But now it has to dry out from a couple inches of rain. So Tucker spent the day turned out in the arena. He seemed OK about it as when I got home from some errands, he was basking in the sunshine.
After a chore or so indoors I headed out to ride around 2 PM. It was sunny and warmish and the arena had dried out quite a bit already. Still have the puddles, but the rest of the footing was quite good.
Tucker started off in reverse mode. Not, apparently because of any physical issues, but rather because he was totally convinced there was some kind of monster lurking in the woods. I suspect that while I was away there might actually have been something out there. People walking? Deer? Turkeys? Another horse and rider? Savage horse devouring bugaboos held back only by the fencing??
Anyhow, it took a good five minutes to travers the track along the woods with lots of high headed stops, attempts to spin, and lots of sideways evasions. Finally, I got really aggravated and growled at him, adding an angry shout that he'd better get his you know what in gear...and he did. While he still was a little uncertain passing the gate to the woods trail about two more times, after that, there wasn't a single issue. No balks, no nasty ears, and some pretty darn good work.
I did some half pass at the trot and tried a little at canter--going right still better than going left--and did quite a bit of counter canter. I added some lead changes through one trot stride and a couple of canter/walk/canter tours which we still need to work on. He is definitely feeling stronger and more confident on that hock. I still have two adequan shots to go, so it all looks pretty positive.
Rode Chance next and went through the usual frustration of trying to get his body, shoulder, neck and head all in the right shape on the turns. He falls in on the shoulder, in on the hind end, out with his head, out with the shoulder--etc. Typical of a young horse who just hasn't had enough training yet. I worked him in circles to the right and left, trying with every weight, leg and rein aid to shape him correctly. The hardest part is keeping him focused on his work when he wants to head out the gate for a hack in the woods. He wants to go that way, and I want him to go this way and never the twain shall meet. *G* It was still a good session with a good bit of cooperation on Chance's part at the end.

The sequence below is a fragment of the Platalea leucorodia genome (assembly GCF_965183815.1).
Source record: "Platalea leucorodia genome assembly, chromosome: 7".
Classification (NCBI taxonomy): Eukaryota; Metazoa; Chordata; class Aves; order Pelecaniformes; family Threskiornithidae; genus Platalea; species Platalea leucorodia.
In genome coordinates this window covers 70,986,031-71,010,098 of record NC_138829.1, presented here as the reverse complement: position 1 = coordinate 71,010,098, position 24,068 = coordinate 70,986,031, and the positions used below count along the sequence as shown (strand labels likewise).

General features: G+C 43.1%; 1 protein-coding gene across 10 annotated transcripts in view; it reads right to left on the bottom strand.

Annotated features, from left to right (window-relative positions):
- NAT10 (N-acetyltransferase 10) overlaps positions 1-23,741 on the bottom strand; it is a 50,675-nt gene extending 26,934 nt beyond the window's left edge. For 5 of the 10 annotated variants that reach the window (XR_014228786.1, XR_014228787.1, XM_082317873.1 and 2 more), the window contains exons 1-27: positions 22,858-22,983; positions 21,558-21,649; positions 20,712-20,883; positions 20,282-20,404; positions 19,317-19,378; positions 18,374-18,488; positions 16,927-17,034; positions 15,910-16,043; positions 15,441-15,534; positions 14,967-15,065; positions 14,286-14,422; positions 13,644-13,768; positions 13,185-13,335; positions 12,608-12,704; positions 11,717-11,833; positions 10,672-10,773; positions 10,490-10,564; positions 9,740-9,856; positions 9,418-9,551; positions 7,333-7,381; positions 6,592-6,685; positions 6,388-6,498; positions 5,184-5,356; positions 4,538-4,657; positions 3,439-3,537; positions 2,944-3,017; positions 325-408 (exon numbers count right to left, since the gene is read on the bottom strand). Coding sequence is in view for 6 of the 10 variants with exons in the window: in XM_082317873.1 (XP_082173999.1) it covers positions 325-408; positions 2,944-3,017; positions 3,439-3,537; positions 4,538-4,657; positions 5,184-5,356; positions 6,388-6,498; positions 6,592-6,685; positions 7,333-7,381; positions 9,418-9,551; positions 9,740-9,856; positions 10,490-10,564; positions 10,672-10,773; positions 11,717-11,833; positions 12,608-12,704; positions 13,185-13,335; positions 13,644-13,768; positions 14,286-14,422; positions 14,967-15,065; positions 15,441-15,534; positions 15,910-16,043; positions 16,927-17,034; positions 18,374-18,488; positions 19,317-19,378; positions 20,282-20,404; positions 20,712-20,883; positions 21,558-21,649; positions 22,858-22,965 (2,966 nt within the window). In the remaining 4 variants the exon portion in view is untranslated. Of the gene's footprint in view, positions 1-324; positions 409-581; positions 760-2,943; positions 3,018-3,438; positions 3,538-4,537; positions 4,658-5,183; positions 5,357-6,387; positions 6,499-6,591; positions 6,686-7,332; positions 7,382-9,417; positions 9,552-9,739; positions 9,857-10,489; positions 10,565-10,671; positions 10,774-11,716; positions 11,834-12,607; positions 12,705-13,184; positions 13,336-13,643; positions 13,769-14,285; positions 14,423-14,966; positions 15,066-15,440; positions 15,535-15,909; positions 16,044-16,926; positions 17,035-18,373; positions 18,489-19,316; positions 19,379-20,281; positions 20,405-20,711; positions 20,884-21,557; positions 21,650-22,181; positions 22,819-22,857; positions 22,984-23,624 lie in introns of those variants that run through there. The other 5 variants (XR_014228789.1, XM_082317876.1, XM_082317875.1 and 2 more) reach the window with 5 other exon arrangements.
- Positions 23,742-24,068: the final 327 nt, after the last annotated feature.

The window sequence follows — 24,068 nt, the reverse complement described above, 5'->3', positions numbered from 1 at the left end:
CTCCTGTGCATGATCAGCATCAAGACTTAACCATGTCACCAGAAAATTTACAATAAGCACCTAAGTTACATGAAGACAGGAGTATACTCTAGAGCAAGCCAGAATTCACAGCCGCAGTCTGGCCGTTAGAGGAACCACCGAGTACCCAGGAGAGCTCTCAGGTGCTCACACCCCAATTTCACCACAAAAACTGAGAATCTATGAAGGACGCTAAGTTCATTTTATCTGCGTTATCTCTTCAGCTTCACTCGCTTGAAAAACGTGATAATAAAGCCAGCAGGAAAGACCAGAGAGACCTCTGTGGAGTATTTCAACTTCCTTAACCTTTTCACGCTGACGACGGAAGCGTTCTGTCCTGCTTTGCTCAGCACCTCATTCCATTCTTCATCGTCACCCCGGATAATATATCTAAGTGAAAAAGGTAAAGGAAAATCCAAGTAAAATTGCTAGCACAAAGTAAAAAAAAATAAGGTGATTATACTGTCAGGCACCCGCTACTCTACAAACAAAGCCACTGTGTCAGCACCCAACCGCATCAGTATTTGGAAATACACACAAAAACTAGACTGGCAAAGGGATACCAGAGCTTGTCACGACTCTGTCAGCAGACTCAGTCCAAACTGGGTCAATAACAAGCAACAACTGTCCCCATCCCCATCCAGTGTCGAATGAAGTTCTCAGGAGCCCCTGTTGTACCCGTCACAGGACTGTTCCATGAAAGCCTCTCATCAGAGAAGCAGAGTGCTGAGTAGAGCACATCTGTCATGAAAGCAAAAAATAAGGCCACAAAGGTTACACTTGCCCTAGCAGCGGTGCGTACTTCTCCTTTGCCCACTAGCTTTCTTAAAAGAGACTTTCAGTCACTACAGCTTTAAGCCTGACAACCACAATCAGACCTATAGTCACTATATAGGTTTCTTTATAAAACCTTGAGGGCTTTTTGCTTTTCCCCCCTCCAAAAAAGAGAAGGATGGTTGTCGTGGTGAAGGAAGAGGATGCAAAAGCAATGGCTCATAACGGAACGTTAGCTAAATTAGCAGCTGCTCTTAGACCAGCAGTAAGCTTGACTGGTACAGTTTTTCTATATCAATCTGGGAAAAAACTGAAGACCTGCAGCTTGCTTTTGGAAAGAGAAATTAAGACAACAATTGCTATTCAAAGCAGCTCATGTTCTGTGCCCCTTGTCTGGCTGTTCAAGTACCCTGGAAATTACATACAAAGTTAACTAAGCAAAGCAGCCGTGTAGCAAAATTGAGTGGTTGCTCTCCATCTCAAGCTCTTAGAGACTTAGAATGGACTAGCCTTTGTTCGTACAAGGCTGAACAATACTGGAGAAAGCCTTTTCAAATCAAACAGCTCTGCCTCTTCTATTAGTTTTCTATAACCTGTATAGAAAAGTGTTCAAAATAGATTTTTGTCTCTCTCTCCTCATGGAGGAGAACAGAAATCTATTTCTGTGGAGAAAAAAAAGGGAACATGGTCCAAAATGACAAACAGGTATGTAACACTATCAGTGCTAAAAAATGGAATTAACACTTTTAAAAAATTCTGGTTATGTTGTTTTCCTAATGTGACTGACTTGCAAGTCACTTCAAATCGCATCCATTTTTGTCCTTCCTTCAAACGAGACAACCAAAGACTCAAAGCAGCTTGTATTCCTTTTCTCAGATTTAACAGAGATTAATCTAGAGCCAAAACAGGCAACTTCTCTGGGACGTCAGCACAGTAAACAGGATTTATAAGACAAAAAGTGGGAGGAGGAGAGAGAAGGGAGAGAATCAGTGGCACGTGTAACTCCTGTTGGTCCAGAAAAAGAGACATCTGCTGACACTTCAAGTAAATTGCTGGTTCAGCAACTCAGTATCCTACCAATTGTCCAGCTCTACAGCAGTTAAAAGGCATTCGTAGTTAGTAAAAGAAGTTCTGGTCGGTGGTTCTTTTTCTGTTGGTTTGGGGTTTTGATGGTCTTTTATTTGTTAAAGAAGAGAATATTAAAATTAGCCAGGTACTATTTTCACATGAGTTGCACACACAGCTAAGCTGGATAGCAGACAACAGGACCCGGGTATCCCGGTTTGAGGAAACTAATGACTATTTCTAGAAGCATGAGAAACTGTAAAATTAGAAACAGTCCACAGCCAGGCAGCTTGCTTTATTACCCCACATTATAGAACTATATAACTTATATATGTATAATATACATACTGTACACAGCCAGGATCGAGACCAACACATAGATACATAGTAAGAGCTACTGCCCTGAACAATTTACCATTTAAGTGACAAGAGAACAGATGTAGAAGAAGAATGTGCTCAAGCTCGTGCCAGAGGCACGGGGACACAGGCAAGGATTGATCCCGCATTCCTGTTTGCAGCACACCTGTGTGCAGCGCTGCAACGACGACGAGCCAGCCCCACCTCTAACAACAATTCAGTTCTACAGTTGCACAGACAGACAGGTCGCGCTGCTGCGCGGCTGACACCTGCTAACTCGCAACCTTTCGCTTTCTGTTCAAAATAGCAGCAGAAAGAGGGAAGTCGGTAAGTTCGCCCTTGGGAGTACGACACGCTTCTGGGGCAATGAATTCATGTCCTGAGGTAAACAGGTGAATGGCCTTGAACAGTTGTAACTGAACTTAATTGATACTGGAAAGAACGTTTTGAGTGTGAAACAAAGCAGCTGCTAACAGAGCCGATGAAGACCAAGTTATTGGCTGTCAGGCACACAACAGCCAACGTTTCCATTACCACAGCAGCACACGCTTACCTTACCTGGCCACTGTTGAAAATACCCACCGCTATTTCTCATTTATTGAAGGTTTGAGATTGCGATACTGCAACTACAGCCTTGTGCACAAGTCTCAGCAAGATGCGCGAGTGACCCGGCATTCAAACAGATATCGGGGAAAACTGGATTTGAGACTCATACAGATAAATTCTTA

Toby made it clear he did not want to be ridden. He had followed Chance and me into the barn aisle, so I locked the stall gates and trapped him. We played keep away for a minute or so until he realized there was no way out and let me put his bridle on.
For a reluctant schoolboy he surely did work nicely. His trot was springy and forward and his canter was nice and bouncy. We did one line of three three tempis and one line of three two tempis, and he was...shall I say it....practically perfect. Then I finished up by taking him for a hack around the pasture to relax.
The best part of the day was being outside as 5 PM approached and passed while the sun was still lighting the sky! Longer days make the winter more bearable, but today, with the temp near 50F, it really did feel as if spring was not still more than a month off.